WHO: international treaty on pandemics will be legally binding

Countries meeting in Geneva to negotiate a new international pandemic management agreement decided on Thursday that it would be legally binding, the World Health Organization said.

WHO: international treaty on pandemics will be legally binding

Countries meeting in Geneva to negotiate a new international pandemic management agreement decided on Thursday that it would be legally binding, the World Health Organization said.

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The members of the Intergovernmental Negotiating Body (IBO), responsible for negotiating this agreement, “have decided, by consensus, that they will work on a new international agreement on pandemics which will be legally binding”, declared the WHO in a statement.

"As with all international instruments, any new agreement, if approved by the Member States, is drafted and negotiated by the governments themselves, which will then put in place all the measures respectful of their sovereignty", specifies the organization.

WHO Director General Tedros Adhanom Ghebreyesus welcomed the decision. “The importance of a legally binding instrument cannot be overemphasized: it will be part of our collective legacy for future generations,” he said.

“Today’s decision is an important first step in the critical work we are doing together. But we still have many mountains to climb. This is a process that will require us to support each other,” added OIN South African Co-Chair Precious Matsoso.

In December, following the human and economic devastation caused by the Covid-19 pandemic, the 194 Member States of the WHO launched a process of drafting and negotiating a new international instrument, the OIN, in order to better prevent and respond to pandemics.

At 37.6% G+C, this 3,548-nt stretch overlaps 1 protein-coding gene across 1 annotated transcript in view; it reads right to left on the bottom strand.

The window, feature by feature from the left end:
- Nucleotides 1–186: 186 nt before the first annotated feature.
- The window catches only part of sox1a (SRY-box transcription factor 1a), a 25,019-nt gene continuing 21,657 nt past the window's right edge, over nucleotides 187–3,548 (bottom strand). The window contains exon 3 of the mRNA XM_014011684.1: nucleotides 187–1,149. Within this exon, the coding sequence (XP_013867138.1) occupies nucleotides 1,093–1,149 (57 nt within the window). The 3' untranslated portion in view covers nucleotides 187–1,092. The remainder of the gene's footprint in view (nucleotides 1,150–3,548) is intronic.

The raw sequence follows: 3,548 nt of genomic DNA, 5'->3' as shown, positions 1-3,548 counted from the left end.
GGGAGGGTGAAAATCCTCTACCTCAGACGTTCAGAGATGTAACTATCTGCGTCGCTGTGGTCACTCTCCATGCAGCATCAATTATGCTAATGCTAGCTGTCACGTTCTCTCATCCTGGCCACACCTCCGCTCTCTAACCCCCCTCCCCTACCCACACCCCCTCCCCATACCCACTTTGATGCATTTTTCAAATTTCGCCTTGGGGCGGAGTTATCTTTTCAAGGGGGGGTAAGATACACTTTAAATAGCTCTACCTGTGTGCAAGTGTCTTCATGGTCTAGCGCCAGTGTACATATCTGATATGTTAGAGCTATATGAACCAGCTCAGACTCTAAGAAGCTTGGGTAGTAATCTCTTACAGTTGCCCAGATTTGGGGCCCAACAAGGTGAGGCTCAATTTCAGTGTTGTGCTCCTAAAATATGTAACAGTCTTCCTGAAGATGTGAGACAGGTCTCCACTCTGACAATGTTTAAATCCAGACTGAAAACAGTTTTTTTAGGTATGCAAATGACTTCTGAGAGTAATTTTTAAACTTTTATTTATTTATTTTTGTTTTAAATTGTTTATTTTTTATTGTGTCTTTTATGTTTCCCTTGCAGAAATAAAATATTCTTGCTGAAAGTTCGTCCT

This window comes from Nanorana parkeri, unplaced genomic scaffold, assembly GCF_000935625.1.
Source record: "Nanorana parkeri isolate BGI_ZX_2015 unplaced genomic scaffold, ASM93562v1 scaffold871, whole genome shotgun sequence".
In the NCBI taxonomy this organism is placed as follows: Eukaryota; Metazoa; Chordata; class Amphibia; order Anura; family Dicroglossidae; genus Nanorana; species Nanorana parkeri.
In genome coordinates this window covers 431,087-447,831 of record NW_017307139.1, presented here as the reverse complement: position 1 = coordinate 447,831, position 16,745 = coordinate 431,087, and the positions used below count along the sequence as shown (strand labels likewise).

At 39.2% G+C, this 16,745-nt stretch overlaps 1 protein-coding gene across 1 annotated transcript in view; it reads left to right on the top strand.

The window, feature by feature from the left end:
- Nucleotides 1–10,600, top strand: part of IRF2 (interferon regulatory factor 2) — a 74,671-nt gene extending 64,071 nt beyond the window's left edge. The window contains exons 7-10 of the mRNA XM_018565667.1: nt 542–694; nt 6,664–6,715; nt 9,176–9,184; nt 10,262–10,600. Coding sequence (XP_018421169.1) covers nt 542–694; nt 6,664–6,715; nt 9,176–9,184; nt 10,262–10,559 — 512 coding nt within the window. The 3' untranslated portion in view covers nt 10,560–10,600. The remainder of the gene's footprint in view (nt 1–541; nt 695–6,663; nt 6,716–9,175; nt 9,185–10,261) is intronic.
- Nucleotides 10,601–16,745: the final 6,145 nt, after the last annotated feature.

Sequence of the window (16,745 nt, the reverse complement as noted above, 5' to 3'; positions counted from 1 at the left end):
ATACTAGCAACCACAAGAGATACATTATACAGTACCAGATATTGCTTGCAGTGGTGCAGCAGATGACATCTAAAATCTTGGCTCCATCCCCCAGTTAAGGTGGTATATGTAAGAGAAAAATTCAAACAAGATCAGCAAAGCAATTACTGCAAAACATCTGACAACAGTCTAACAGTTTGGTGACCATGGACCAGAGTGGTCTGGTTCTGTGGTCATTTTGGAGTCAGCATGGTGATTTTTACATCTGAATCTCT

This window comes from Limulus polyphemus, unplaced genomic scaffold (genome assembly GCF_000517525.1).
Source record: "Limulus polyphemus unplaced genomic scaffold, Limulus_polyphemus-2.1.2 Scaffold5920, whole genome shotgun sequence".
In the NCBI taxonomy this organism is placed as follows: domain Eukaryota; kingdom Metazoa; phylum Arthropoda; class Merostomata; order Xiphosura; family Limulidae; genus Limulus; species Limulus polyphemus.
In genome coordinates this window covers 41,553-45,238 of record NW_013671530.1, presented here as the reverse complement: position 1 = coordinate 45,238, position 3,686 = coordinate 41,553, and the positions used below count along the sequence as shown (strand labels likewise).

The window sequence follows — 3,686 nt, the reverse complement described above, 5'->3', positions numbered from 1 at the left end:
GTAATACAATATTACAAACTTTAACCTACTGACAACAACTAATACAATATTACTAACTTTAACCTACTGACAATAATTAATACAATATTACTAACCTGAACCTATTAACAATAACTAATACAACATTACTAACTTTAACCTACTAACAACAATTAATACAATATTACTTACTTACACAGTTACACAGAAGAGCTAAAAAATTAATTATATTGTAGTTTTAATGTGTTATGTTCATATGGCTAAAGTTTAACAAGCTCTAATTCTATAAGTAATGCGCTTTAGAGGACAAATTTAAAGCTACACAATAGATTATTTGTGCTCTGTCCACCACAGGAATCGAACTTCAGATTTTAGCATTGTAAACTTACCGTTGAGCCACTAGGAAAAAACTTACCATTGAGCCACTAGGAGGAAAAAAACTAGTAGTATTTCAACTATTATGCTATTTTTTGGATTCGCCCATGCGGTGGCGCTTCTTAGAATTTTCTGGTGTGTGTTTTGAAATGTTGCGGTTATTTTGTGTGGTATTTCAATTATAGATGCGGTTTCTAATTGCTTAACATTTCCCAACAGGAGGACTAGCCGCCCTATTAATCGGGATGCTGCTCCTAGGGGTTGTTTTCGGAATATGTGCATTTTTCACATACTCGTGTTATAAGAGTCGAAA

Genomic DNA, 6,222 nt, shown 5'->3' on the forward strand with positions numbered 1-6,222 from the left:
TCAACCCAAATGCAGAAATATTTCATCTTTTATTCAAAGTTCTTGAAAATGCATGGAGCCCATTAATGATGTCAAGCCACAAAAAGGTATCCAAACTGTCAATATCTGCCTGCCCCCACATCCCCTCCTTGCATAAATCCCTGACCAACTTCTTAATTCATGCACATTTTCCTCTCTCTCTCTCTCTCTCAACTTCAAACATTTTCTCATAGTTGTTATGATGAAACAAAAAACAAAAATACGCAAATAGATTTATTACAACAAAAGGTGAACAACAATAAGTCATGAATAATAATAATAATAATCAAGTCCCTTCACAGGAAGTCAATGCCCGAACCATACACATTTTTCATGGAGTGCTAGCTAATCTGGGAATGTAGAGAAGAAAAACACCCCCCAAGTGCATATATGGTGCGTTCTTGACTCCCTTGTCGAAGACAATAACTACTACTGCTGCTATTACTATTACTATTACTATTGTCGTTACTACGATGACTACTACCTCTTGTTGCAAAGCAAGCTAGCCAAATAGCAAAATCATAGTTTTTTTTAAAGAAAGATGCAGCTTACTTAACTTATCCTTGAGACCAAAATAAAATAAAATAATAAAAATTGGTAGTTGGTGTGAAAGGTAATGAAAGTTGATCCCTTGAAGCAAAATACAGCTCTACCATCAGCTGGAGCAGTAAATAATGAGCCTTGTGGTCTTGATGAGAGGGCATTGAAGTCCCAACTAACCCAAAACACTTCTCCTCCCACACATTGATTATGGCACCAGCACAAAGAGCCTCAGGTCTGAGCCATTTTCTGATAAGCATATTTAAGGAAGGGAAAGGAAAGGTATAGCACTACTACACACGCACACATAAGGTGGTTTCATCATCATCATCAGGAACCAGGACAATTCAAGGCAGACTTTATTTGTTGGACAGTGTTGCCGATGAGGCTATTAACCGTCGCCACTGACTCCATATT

Its next meeting will be in December and it will report to the 2023 World Health Assembly, the annual meeting of WHO member states.

Many challenges

The OIN hopes to conclude the agreement in May 2024. Until then, countries will face many challenges, such as the ambition of the commitments that countries are ready to make, including on the equitable distribution of vaccines, knowledge sharing, financing, control structures and outbreak investigation.

A defining question will be whether countries want the WHO to have increased powers to investigate the origin of outbreaks. Tedros Adhanom Ghebreyesus said the lack of data sharing had been an obstacle in responding to the Covid-19 pandemic.

“The United States stands ready to be part of this process, to find a solution to pandemic preparedness and response. We've fallen short on Covid-19 and we want to fix that,” Loyce Pace, assistant secretary for global affairs for the U.S. Department of Health and Human Services, told reporters. , present in Geneva for the negotiations.

Pace said Washington was open to a mix of binding and non-binding options. "What we prefer the most (...) is something that will work for the world," she said, "We don't want to make false promises that we collectively cannot or will not deliver. ".

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